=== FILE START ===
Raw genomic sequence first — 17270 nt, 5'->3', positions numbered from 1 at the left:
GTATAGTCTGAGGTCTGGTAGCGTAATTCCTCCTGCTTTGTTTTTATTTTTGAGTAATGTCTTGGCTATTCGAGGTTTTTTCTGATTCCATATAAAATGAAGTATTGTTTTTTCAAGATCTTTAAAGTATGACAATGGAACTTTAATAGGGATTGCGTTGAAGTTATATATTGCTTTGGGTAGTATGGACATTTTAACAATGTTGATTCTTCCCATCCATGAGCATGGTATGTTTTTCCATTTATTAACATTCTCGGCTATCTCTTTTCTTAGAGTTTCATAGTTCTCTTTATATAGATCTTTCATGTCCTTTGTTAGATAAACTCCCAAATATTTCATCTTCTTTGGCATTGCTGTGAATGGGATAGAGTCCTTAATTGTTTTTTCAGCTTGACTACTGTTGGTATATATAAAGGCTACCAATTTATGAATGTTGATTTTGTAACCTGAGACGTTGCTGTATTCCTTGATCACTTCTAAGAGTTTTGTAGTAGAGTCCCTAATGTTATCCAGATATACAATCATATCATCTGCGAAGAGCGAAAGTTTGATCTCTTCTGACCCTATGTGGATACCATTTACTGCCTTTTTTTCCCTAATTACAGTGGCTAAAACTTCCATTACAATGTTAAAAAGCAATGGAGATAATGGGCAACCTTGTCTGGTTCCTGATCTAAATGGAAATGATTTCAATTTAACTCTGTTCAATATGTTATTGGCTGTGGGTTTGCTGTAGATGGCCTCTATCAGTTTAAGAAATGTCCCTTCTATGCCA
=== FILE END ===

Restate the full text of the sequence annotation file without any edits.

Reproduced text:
Raw genomic sequence first — 17270 nt, 5'->3', positions numbered from 1 at the left:
GTATAGTCTGAGGTCTGGTAGCGTAATTCCTCCTGCTTTGTTTTTATTTTTGAGTAATGTCTTGGCTATTCGAGGTTTTTTCTGATTCCATATAAAATGAAGTATTGTTTTTTCAAGATCTTTAAAGTATGACAATGGAACTTTAATAGGGATTGCGTTGAAGTTATATATTGCTTTGGGTAGTATGGACATTTTAACAATGTTGATTCTTCCCATCCATGAGCATGGTATGTTTTTCCATTTATTAACATTCTCGGCTATCTCTTTTCTTAGAGTTTCATAGTTCTCTTTATATAGATCTTTCATGTCCTTTGTTAGATAAACTCCCAAATATTTCATCTTCTTTGGCATTGCTGTGAATGGGATAGAGTCCTTAATTGTTTTTTCAGCTTGACTACTGTTGGTATATATAAAGGCTACCAATTTATGAATGTTGATTTTGTAACCTGAGACGTTGCTGTATTCCTTGATCACTTCTAAGAGTTTTGTAGTAGAGTCCCTAATGTTATCCAGATATACAATCATATCATCTGCGAAGAGCGAAAGTTTGATCTCTTCTGACCCTATGTGGATACCATTTACTGCCTTTTTTTCCCTAATTACAGTGGCTAAAACTTCCATTACAATGTTAAAAAGCAATGGAGATAATGGGCAACCTTGTCTGGTTCCTGATCTAAATGGAAATGATTTCAATTTAACTCTGTTCAATATGTTATTGGCTGTGGGTTTGCTGTAGATGGCCTCTATCAGTTTAAGAAATGTCCCTTCTATGCCA